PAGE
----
China’s state-owned enterprises, better known as SEOs, are dinosaurs. We mean dinosaurs of the Jurassic-world variety. They’re not companies, but rather spoon-fed entities, coddled by the government, much like a spoiled child sheltered from the ugliness of the world. Asia Unhedged views them like children on soccer teams who receive trophies to boost their self esteem, not for winning, but for just showing up, even though they have nothing to be proud of. In short, SEOs have outlived their usefulness.


China needs to open the doors to entrepreneurs, especially those running small and mid-sized firms. People who are willing to risk failure in order to succeed. In short, China needs more people who do more than just show up.

If you needed further proof of this, a recent report shows that government reforms to consolidate SEOs have yet to show any results as SEO continue to face headwinds amid a slowing economy.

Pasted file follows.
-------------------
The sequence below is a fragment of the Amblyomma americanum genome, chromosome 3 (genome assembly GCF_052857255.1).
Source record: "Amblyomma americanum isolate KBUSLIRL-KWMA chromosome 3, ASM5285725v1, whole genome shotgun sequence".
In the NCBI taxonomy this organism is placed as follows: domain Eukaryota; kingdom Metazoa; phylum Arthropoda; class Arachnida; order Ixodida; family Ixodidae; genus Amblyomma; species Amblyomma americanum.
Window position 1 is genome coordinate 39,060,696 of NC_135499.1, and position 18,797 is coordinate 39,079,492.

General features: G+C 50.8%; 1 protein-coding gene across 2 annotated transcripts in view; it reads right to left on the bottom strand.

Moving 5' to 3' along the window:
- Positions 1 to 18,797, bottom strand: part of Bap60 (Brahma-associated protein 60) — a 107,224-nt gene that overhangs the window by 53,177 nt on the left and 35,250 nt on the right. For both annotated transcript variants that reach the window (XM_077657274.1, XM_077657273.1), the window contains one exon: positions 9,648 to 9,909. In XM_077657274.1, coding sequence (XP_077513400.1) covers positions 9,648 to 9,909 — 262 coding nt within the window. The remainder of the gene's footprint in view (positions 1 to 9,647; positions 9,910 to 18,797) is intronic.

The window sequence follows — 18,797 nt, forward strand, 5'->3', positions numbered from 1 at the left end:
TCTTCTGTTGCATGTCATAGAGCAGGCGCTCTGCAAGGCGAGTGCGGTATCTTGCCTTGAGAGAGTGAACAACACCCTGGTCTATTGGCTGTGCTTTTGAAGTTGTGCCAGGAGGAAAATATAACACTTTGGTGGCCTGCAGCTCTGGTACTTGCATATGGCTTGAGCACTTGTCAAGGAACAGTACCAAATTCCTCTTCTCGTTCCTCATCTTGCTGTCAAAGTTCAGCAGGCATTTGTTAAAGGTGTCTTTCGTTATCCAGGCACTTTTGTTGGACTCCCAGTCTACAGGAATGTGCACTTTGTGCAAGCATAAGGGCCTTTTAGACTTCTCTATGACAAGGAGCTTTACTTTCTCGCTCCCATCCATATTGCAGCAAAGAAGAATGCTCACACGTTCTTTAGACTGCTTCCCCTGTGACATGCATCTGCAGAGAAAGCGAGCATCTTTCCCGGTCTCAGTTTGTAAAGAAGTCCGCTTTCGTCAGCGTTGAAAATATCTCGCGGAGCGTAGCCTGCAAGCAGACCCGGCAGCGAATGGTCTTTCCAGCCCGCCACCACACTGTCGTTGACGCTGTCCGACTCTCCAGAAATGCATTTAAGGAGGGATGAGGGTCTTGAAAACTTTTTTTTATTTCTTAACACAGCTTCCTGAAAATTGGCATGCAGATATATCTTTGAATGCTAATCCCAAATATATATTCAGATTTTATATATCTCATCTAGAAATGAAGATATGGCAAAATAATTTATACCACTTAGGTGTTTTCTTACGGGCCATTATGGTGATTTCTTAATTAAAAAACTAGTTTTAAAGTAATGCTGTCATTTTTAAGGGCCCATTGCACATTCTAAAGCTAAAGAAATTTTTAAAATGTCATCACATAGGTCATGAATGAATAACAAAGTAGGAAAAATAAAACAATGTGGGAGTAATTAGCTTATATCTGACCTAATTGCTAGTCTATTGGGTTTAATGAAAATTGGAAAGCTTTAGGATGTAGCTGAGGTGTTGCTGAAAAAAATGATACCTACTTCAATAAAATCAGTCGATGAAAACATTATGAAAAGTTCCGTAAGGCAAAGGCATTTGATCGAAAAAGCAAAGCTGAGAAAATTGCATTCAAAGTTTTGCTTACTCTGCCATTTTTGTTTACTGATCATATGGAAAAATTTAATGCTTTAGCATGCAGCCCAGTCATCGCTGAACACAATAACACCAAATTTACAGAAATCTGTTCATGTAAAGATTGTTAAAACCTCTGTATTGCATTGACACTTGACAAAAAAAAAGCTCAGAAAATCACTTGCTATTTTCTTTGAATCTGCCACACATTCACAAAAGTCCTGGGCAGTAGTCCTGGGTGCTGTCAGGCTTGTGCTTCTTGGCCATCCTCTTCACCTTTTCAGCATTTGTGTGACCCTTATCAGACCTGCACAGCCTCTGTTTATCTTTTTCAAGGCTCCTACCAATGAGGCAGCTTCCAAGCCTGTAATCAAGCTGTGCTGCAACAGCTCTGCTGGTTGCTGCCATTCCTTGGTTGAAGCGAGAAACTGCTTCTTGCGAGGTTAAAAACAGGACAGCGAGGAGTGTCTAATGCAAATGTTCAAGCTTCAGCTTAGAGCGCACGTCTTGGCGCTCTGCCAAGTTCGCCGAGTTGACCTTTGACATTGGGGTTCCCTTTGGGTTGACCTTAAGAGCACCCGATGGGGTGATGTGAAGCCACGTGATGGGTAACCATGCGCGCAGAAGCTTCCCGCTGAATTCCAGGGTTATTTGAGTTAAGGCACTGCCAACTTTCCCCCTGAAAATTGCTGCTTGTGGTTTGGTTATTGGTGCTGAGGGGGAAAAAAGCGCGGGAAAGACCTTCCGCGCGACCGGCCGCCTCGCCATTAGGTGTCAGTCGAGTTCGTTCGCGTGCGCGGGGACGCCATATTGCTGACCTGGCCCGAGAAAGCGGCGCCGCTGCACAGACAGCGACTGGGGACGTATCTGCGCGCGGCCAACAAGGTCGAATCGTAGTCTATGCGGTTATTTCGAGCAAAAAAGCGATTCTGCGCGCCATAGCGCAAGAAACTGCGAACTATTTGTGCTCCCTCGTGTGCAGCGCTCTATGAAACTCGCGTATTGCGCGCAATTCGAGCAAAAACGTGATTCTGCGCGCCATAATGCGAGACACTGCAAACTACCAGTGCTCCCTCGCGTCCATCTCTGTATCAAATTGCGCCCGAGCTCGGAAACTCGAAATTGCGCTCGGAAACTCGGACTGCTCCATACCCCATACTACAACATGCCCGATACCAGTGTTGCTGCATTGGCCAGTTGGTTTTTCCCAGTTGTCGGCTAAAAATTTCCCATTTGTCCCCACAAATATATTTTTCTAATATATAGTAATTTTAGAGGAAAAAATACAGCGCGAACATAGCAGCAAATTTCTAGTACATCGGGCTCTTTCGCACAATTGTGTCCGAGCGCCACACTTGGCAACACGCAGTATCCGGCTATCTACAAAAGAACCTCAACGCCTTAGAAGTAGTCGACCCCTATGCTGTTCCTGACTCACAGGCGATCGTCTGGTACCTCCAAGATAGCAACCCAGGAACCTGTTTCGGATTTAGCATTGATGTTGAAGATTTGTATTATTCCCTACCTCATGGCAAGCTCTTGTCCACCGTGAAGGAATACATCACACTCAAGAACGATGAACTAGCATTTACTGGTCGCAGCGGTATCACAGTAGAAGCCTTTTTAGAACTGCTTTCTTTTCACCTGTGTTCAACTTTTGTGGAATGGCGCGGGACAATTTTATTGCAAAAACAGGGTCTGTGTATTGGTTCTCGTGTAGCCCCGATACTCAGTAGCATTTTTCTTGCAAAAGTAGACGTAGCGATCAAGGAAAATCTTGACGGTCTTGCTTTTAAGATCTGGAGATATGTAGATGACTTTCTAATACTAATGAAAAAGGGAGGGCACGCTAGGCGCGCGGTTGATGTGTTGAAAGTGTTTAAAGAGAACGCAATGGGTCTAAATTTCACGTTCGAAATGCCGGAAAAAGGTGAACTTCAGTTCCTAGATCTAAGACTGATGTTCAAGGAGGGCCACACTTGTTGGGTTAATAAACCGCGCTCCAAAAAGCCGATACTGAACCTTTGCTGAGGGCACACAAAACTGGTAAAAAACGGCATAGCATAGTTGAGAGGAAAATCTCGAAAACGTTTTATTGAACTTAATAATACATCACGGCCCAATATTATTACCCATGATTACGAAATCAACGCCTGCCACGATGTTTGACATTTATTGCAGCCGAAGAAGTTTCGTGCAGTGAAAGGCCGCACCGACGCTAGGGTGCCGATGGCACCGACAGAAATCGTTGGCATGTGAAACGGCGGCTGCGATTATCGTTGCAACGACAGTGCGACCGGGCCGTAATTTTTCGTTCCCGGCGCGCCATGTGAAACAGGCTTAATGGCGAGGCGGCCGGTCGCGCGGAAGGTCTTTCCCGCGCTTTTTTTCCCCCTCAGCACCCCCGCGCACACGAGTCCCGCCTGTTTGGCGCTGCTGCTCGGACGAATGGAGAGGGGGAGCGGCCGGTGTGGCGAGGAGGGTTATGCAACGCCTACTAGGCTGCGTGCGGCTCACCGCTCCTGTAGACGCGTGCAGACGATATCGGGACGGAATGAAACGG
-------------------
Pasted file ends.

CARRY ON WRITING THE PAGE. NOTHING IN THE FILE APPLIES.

For the first three quarters of the year, about 21% of the country’s listed SOEs, including their subsidiaries, posted losses. The worst 10 companies, alone, lost about 13.5 billion yuan ($2.1 billion), the Beijing Youth Daily reported on Thursday.

This comes despite measures by the government over the past few years to overhaul the State sector by instituting new measures, such as encouraging private investment and mixed ownership, in a bid to scrap off overcapacity and piling stock.

A lack of profit incentives, combined with inefficient cost controls, has led the SEO sector to become bogged by overcapacity and slow to upgrade its industrial sector.

Steel, coal, shipping and non-ferrous smelting are worst-hit industries, with steel and non-ferrous smelting companies making up 30% of the total and coal firms comprising 20%, said the newspaper.

Sinopec Oilfield Service, a wholly-owned subsidiary of Sinopec Group, fell the most posting a loss of 2.06 billion yuan for the nine months ended Sept. 30, followed by the 1.78 billion yuan loss by Chinese steel firm SGIS Songshan.

In February, the sector’s profits plunged 21.5% year over year o about 256 billion yuan, in what was the biggest year-on-year decline since 2009, according to an earlier report.

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